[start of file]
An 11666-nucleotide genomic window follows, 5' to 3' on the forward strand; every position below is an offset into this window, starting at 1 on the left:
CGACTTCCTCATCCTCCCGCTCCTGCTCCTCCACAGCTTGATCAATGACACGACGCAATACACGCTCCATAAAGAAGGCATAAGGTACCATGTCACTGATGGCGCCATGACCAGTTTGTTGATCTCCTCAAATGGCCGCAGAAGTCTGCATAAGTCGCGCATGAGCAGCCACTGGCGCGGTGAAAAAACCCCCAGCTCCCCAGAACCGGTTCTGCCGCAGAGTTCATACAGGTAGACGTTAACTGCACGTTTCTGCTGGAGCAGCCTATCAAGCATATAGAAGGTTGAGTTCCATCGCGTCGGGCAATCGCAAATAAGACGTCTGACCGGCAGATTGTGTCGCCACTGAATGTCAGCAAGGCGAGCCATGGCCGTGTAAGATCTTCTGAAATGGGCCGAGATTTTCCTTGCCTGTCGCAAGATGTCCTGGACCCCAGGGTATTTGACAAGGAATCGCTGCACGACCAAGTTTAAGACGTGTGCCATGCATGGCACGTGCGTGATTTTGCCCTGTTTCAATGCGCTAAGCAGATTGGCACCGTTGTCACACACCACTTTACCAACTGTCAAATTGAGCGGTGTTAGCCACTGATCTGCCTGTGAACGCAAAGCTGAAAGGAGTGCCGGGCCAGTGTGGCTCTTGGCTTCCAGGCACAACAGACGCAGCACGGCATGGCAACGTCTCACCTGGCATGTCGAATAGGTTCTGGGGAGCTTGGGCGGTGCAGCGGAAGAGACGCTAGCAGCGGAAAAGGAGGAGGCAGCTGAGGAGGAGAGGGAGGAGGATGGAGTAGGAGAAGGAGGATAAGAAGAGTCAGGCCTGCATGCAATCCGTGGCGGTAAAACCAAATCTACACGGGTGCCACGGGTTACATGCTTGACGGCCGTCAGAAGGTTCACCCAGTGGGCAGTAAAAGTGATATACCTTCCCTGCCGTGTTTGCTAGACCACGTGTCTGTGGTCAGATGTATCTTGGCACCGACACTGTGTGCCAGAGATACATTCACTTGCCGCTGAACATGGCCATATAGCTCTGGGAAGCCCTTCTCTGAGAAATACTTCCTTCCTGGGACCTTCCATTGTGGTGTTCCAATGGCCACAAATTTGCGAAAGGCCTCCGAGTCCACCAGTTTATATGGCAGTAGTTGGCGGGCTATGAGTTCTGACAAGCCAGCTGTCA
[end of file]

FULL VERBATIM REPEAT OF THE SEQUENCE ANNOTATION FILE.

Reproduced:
An 11666-nucleotide genomic window follows, 5' to 3' on the forward strand; every position below is an offset into this window, starting at 1 on the left:
CGACTTCCTCATCCTCCCGCTCCTGCTCCTCCACAGCTTGATCAATGACACGACGCAATACACGCTCCATAAAGAAGGCATAAGGTACCATGTCACTGATGGCGCCATGACCAGTTTGTTGATCTCCTCAAATGGCCGCAGAAGTCTGCATAAGTCGCGCATGAGCAGCCACTGGCGCGGTGAAAAAACCCCCAGCTCCCCAGAACCGGTTCTGCCGCAGAGTTCATACAGGTAGACGTTAACTGCACGTTTCTGCTGGAGCAGCCTATCAAGCATATAGAAGGTTGAGTTCCATCGCGTCGGGCAATCGCAAATAAGACGTCTGACCGGCAGATTGTGTCGCCACTGAATGTCAGCAAGGCGAGCCATGGCCGTGTAAGATCTTCTGAAATGGGCCGAGATTTTCCTTGCCTGTCGCAAGATGTCCTGGACCCCAGGGTATTTGACAAGGAATCGCTGCACGACCAAGTTTAAGACGTGTGCCATGCATGGCACGTGCGTGATTTTGCCCTGTTTCAATGCGCTAAGCAGATTGGCACCGTTGTCACACACCACTTTACCAACTGTCAAATTGAGCGGTGTTAGCCACTGATCTGCCTGTGAACGCAAAGCTGAAAGGAGTGCCGGGCCAGTGTGGCTCTTGGCTTCCAGGCACAACAGACGCAGCACGGCATGGCAACGTCTCACCTGGCATGTCGAATAGGTTCTGGGGAGCTTGGGCGGTGCAGCGGAAGAGACGCTAGCAGCGGAAAAGGAGGAGGCAGCTGAGGAGGAGAGGGAGGAGGATGGAGTAGGAGAAGGAGGATAAGAAGAGTCAGGCCTGCATGCAATCCGTGGCGGTAAAACCAAATCTACACGGGTGCCACGGGTTACATGCTTGACGGCCGTCAGAAGGTTCACCCAGTGGGCAGTAAAAGTGATATACCTTCCCTGCCGTGTTTGCTAGACCACGTGTCTGTGGTCAGATGTATCTTGGCACCGACACTGTGTGCCAGAGATACATTCACTTGCCGCTGAACATGGCCATATAGCTCTGGGAAGCCCTTCTCTGAGAAATACTTCCTTCCTGGGACCTTCCATTGTGGTGTTCCAATGGCCACAAATTTGCGAAAGGCCTCCGAGTCCACCAGTTTATATGGCAGTAGTTGGCGGGCTATGAGTTCTGACAAGCCAGCTGTCA